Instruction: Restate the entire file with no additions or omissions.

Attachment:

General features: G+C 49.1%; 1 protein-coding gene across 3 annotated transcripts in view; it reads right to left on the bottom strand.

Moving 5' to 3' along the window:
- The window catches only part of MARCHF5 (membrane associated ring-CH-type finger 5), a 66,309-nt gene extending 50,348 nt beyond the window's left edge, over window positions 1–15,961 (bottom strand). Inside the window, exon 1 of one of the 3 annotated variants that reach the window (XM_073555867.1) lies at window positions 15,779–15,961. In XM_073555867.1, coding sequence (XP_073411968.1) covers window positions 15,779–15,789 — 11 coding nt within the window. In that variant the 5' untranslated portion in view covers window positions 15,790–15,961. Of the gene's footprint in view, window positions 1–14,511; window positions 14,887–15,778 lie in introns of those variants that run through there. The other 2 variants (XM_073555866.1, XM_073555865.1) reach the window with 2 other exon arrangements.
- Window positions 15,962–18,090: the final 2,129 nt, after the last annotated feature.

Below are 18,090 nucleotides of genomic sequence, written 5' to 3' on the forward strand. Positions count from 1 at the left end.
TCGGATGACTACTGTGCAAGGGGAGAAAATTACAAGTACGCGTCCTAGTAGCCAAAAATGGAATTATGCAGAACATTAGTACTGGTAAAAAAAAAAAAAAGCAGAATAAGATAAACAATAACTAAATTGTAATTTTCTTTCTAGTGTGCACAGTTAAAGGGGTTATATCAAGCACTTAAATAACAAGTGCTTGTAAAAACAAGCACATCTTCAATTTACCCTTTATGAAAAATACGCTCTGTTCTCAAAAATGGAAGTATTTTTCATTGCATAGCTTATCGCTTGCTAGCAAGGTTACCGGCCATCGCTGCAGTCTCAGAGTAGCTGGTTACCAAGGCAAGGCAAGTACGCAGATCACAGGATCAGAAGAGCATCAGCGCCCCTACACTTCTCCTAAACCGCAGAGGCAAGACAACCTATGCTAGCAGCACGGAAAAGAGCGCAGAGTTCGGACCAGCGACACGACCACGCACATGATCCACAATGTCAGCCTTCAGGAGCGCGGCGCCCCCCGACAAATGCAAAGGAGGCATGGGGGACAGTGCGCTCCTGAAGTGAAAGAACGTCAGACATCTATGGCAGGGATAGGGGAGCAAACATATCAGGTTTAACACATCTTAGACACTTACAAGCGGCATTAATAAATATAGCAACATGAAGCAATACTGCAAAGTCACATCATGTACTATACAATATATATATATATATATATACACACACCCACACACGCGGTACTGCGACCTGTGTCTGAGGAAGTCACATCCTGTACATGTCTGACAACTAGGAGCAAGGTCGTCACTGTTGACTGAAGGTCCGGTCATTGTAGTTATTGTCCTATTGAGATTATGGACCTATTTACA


General features: G+C 49.1%; 1 protein-coding gene across 3 annotated transcripts in view; it reads right to left on the bottom strand.

Moving 5' to 3' along the window:
- The window catches only part of MARCHF5 (membrane associated ring-CH-type finger 5), a 66,309-nt gene extending 50,348 nt beyond the window's left edge, over window positions 1–15,961 (bottom strand). Inside the window, exon 1 of one of the 3 annotated variants that reach the window (XM_073555867.1) lies at window positions 15,779–15,961. In XM_073555867.1, coding sequence (XP_073411968.1) covers window positions 15,779–15,789 — 11 coding nt within the window. In that variant the 5' untranslated portion in view covers window positions 15,790–15,961. Of the gene's footprint in view, window positions 1–14,511; window positions 14,887–15,778 lie in introns of those variants that run through there. The other 2 variants (XM_073555866.1, XM_073555865.1) reach the window with 2 other exon arrangements.
- Window positions 15,962–18,090: the final 2,129 nt, after the last annotated feature.

Below are 18,090 nucleotides of genomic sequence, written 5' to 3' on the forward strand. Positions count from 1 at the left end.
TCGGATGACTACTGTGCAAGGGGAGAAAATTACAAGTACGCGTCCTAGTAGCCAAAAATGGAATTATGCAGAACATTAGTACTGGTAAAAAAAAAAAAAAGCAGAATAAGATAAACAATAACTAAATTGTAATTTTCTTTCTAGTGTGCACAGTTAAAGGGGTTATATCAAGCACTTAAATAACAAGTGCTTGTAAAAACAAGCACATCTTCAATTTACCCTTTATGAAAAATACGCTCTGTTCTCAAAAATGGAAGTATTTTTCATTGCATAGCTTATCGCTTGCTAGCAAGGTTACCGGCCATCGCTGCAGTCTCAGAGTAGCTGGTTACCAAGGCAAGGCAAGTACGCAGATCACAGGATCAGAAGAGCATCAGCGCCCCTACACTTCTCCTAAACCGCAGAGGCAAGACAACCTATGCTAGCAGCACGGAAAAGAGCGCAGAGTTCGGACCAGCGACACGACCACGCACATGATCCACAATGTCAGCCTTCAGGAGCGCGGCGCCCCCCGACAAATGCAAAGGAGGCATGGGGGACAGTGCGCTCCTGAAGTGAAAGAACGTCAGACATCTATGGCAGGGATAGGGGAGCAAACATATCAGGTTTAACACATCTTAGACACTTACAAGCGGCATTAATAAATATAGCAACATGAAGCAATACTGCAAAGTCACATCATGTACTATACAATATATATATATATATATATACACACACCCACACACGCGGTACTGCGACCTGTGTCTGAGGAAGTCACATCCTGTACATGTCTGACAACTAGGAGCAAGGTCGTCACTGTTGACTGAAGGTCCGGTCATTGTAGTTATTGTCCTATTGAGATTATGGACCTATTTACA